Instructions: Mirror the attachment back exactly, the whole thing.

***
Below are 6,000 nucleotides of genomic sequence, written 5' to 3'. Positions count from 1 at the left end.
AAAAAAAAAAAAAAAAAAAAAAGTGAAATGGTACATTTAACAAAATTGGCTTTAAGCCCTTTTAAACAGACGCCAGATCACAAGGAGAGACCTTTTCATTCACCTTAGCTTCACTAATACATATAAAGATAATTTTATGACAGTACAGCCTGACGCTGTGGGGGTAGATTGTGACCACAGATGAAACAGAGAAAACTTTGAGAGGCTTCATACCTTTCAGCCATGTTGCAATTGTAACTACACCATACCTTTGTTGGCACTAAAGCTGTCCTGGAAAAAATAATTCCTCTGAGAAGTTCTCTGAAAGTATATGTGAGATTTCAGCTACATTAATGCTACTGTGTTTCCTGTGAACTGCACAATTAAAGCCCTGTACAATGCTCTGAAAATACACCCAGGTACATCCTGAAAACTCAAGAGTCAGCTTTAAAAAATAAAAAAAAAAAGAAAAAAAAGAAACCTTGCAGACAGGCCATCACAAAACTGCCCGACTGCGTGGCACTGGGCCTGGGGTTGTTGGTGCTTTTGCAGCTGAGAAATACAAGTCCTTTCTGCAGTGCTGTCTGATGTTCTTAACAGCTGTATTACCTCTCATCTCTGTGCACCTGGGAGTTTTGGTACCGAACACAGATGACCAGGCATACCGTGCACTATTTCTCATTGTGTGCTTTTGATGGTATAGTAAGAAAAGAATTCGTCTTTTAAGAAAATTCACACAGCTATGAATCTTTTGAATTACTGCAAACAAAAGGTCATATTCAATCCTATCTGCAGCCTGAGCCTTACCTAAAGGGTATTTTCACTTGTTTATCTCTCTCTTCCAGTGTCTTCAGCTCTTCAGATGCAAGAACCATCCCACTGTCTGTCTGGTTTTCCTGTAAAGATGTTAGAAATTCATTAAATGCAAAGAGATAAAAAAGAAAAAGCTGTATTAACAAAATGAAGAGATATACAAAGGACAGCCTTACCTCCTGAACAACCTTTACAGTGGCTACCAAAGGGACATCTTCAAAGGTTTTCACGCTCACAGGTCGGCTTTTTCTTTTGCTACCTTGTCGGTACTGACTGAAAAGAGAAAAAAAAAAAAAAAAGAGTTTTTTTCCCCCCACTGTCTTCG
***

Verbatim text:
Below are 6,000 nucleotides of genomic sequence, written 5' to 3'. Positions count from 1 at the left end.
AAAAAAAAAAAAAAAAAAAAAAGTGAAATGGTACATTTAACAAAATTGGCTTTAAGCCCTTTTAAACAGACGCCAGATCACAAGGAGAGACCTTTTCATTCACCTTAGCTTCACTAATACATATAAAGATAATTTTATGACAGTACAGCCTGACGCTGTGGGGGTAGATTGTGACCACAGATGAAACAGAGAAAACTTTGAGAGGCTTCATACCTTTCAGCCATGTTGCAATTGTAACTACACCATACCTTTGTTGGCACTAAAGCTGTCCTGGAAAAAATAATTCCTCTGAGAAGTTCTCTGAAAGTATATGTGAGATTTCAGCTACATTAATGCTACTGTGTTTCCTGTGAACTGCACAATTAAAGCCCTGTACAATGCTCTGAAAATACACCCAGGTACATCCTGAAAACTCAAGAGTCAGCTTTAAAAAATAAAAAAAAAAAGAAAAAAAAGAAACCTTGCAGACAGGCCATCACAAAACTGCCCGACTGCGTGGCACTGGGCCTGGGGTTGTTGGTGCTTTTGCAGCTGAGAAATACAAGTCCTTTCTGCAGTGCTGTCTGATGTTCTTAACAGCTGTATTACCTCTCATCTCTGTGCACCTGGGAGTTTTGGTACCGAACACAGATGACCAGGCATACCGTGCACTATTTCTCATTGTGTGCTTTTGATGGTATAGTAAGAAAAGAATTCGTCTTTTAAGAAAATTCACACAGCTATGAATCTTTTGAATTACTGCAAACAAAAGGTCATATTCAATCCTATCTGCAGCCTGAGCCTTACCTAAAGGGTATTTTCACTTGTTTATCTCTCTCTTCCAGTGTCTTCAGCTCTTCAGATGCAAGAACCATCCCACTGTCTGTCTGGTTTTCCTGTAAAGATGTTAGAAATTCATTAAATGCAAAGAGATAAAAAAGAAAAAGCTGTATTAACAAAATGAAGAGATATACAAAGGACAGCCTTACCTCCTGAACAACCTTTACAGTGGCTACCAAAGGGACATCTTCAAAGGTTTTCACGCTCACAGGTCGGCTTTTTCTTTTGCTACCTTGTCGGTACTGACTGAAAAGAGAAAAAAAAAAAAAAAAGAGTTTTTTTCCCCCCACTGTCTTCG